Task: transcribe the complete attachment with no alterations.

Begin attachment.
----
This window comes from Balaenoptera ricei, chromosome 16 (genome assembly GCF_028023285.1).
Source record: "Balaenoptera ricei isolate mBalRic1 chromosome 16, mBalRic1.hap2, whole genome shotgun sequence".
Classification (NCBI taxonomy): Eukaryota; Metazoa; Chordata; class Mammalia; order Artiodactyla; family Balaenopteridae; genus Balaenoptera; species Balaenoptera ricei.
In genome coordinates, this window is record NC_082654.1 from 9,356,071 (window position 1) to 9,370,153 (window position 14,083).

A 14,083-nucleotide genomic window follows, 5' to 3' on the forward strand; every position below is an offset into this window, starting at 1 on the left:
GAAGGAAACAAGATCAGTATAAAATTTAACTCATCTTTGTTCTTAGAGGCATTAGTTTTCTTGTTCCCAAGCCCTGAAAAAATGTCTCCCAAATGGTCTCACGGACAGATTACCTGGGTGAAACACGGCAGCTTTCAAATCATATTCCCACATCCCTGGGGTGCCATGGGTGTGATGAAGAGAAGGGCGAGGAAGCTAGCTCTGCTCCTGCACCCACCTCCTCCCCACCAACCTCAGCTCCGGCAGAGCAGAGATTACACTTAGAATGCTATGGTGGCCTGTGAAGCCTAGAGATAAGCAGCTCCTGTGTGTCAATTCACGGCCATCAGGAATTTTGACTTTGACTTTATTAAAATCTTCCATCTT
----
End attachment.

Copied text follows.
This window comes from Balaenoptera ricei, chromosome 16 (genome assembly GCF_028023285.1).
Source record: "Balaenoptera ricei isolate mBalRic1 chromosome 16, mBalRic1.hap2, whole genome shotgun sequence".
Classification (NCBI taxonomy): Eukaryota; Metazoa; Chordata; class Mammalia; order Artiodactyla; family Balaenopteridae; genus Balaenoptera; species Balaenoptera ricei.
In genome coordinates, this window is record NC_082654.1 from 9,356,071 (window position 1) to 9,370,153 (window position 14,083).

A 14,083-nucleotide genomic window follows, 5' to 3' on the forward strand; every position below is an offset into this window, starting at 1 on the left:
GAAGGAAACAAGATCAGTATAAAATTTAACTCATCTTTGTTCTTAGAGGCATTAGTTTTCTTGTTCCCAAGCCCTGAAAAAATGTCTCCCAAATGGTCTCACGGACAGATTACCTGGGTGAAACACGGCAGCTTTCAAATCATATTCCCACATCCCTGGGGTGCCATGGGTGTGATGAAGAGAAGGGCGAGGAAGCTAGCTCTGCTCCTGCACCCACCTCCTCCCCACCAACCTCAGCTCCGGCAGAGCAGAGATTACACTTAGAATGCTATGGTGGCCTGTGAAGCCTAGAGATAAGCAGCTCCTGTGTGTCAATTCACGGCCATCAGGAATTTTGACTTTGACTTTATTAAAATCTTCCATCTT